There has been talk over the past month about the possibility of the Trump administration issuing certain requirements relating to crypto-wallets.  Just the rumors led to pushback.  On November 25, 2020, for example, Coinbase CEO Brian Armstrong tweeted explanations of why he believed this was a bad idea and how the additional friction of such reporting requirements would kill many of the emerging use cases for crypto.   He added, “Just like the U.S. benefited enormously by embracing the open internet, it should embrace the open crypto networks and allow U.S. citizens to move their own money freely in the emerging cryptoeconomy.”

On December 9, 2020, a group of republican House members wrote to Treasury Secretary Mnuchin and urged him to consult with Congress before issuing new regulations.  They said, “Over-regulating self-hosted wallets will crush a nascent industry and leave the United States behind the rest of the world when it comes to harnessing the power of blockchain and cryptocurrency.”

Nevertheless, On December 18, 2020, the Financial Crimes Enforcement Network (FinCEN) issued a notice of proposed rulemaking that included the new regulations. The proposal sets forth requirements for certain transactions involving convertible virtual currency (CVC) or digital assets with legal tender status (LTDA).  Banks and money services businesses (MSBs) would be required to submit reports, keep records, and verify the identity of customers in relation to transactions above certain thresholds involving CVC/LTDA wallets not hosted by a financial institution (also known as “unhosted wallets”) or CVC/LTDA wallets hosted by a financial institution in certain jurisdictions identified by FinCEN.

Pursuant to the proposed rule, banks and MSBs will have 15 days from the date on which a reportable transaction occurs to file a report with FinCEN. Further, the proposed rule would require banks and MSBs to keep records of a customer’s CVC or LTDA transactions and counterparties, including verifying the identity of their customers, if a counterparty uses an unhosted or otherwise covered wallet and the transaction is greater than $3,000.

This includes collecting the following:

  1. The name and address of the financial institution’s customer;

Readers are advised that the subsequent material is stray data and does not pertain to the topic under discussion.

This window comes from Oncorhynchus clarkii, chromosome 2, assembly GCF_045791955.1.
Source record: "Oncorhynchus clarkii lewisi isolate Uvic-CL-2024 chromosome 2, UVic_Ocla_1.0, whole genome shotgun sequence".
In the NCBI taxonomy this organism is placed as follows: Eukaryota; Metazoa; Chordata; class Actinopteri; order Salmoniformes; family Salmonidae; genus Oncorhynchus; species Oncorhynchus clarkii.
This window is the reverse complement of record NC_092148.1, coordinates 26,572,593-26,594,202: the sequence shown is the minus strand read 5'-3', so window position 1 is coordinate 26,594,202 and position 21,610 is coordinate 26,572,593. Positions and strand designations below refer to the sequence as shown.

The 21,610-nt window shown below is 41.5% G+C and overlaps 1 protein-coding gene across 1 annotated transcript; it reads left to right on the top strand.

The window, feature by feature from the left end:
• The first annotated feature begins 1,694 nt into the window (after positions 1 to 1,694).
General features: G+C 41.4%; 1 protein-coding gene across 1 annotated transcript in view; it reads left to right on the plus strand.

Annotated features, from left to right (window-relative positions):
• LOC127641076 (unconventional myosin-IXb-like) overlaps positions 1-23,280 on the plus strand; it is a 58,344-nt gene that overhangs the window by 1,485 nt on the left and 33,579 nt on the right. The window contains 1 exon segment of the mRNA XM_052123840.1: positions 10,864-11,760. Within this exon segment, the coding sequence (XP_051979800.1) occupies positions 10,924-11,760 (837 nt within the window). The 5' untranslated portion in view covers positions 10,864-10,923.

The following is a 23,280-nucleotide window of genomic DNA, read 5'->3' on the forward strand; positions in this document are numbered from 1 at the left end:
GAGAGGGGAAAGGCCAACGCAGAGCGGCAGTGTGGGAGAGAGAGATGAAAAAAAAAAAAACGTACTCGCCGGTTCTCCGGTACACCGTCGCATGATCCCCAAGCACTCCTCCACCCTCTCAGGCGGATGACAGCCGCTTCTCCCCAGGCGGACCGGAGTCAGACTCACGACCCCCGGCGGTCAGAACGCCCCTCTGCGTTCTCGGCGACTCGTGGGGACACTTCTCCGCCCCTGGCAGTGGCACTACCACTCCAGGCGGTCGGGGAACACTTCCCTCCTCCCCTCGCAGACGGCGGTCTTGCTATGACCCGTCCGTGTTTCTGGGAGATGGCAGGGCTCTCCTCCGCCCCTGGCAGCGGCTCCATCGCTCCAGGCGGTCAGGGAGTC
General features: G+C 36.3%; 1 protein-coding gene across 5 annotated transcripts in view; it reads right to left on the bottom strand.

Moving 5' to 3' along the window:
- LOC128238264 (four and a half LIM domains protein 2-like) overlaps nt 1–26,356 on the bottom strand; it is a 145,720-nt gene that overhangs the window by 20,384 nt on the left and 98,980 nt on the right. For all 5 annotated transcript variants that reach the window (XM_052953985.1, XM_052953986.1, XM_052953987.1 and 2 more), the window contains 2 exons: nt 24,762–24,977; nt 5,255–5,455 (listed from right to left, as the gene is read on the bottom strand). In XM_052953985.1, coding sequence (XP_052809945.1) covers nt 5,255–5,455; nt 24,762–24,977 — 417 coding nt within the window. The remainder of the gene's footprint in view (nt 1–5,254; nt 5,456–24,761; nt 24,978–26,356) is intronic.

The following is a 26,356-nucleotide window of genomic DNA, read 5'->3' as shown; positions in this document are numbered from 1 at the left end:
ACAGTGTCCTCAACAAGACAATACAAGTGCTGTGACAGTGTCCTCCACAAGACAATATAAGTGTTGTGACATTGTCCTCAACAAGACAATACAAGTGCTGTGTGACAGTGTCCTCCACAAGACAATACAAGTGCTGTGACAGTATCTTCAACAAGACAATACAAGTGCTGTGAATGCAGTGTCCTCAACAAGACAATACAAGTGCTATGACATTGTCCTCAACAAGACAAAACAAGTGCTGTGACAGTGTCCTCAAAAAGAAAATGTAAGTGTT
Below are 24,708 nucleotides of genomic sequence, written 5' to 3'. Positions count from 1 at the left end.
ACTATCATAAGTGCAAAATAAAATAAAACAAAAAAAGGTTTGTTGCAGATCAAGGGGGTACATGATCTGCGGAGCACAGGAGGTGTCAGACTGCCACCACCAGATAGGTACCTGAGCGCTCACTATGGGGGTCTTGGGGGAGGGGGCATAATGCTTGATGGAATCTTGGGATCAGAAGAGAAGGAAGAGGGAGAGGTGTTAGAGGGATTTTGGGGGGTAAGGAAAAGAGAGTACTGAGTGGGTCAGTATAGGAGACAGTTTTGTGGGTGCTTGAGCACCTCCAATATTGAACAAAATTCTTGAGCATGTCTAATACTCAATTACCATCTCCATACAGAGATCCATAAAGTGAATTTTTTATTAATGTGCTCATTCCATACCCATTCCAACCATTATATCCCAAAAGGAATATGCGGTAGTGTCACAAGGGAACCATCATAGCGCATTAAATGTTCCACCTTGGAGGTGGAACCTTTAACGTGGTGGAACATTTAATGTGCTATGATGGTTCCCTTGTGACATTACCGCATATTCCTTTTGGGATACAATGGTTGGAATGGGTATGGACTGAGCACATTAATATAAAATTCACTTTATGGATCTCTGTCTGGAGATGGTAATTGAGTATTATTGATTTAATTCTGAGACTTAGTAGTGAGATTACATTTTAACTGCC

2. The type of CVC or LTDA used in the transaction;
  3. The amount of CVC or LTDA in the transaction;
  4. The time of the transaction;
  5. The assessed value of the transaction, in U.S. Dollars, based on the prevailing exchange rate at the time of the transaction;
  6. Any payment instructions received from the financial institution’s customer;
  7. The name and physical address of each counterparty to the transaction of the financial institution’s customer;
  8. Other counterparty information the Secretary may prescribe as mandatory on the reporting form for transactions subject to reporting pursuant to § 1010.316(b);
  9. Any other information that uniquely identifies the transaction, the accounts, and, to the extent reasonably available, the parties involved; and,
  10. Any form relating to the transaction that is completed or signed by the financial institution’s customer.

FinCEN explained that the rule was necessary for national security in that it “aims to close the gaps that malign actors seek to exploit in the recordkeeping and reporting regime.”  FinCEN said the reporting would allow law enforcement agencies to protect national security by more quickly and accurately tracking money flows to identify and stop terrorist attacks, drug and human trafficking, and cybercrime.

The comment period for responding is 15 days from the date of publication in the Federal Register (scheduled for December 23).  Some have commented that this is an insufficient period in light of the holidays and the increased surge of the pandemic.  In asking that the comment period be extended to 60 days, Coinbase went so far as to say ” There is no emergency here; there is only an outgoing administration attempting to bypass the required consultation with the public to finalize a rushed rule before their time in office is done.”


David Zaslowsky has a degree in computer science and, before going to Yale Law School, was a computer programmer. His practice focuses on international litigation and arbitration. He has been involved in cases in trial and appellate courts across the United States and before arbitral institutions around the world. Many of David’s cases, including some patent cases, have related to technology. David has been included in Chambers for his expertise in international arbitration. He is the editor of the firm's blockchain blog.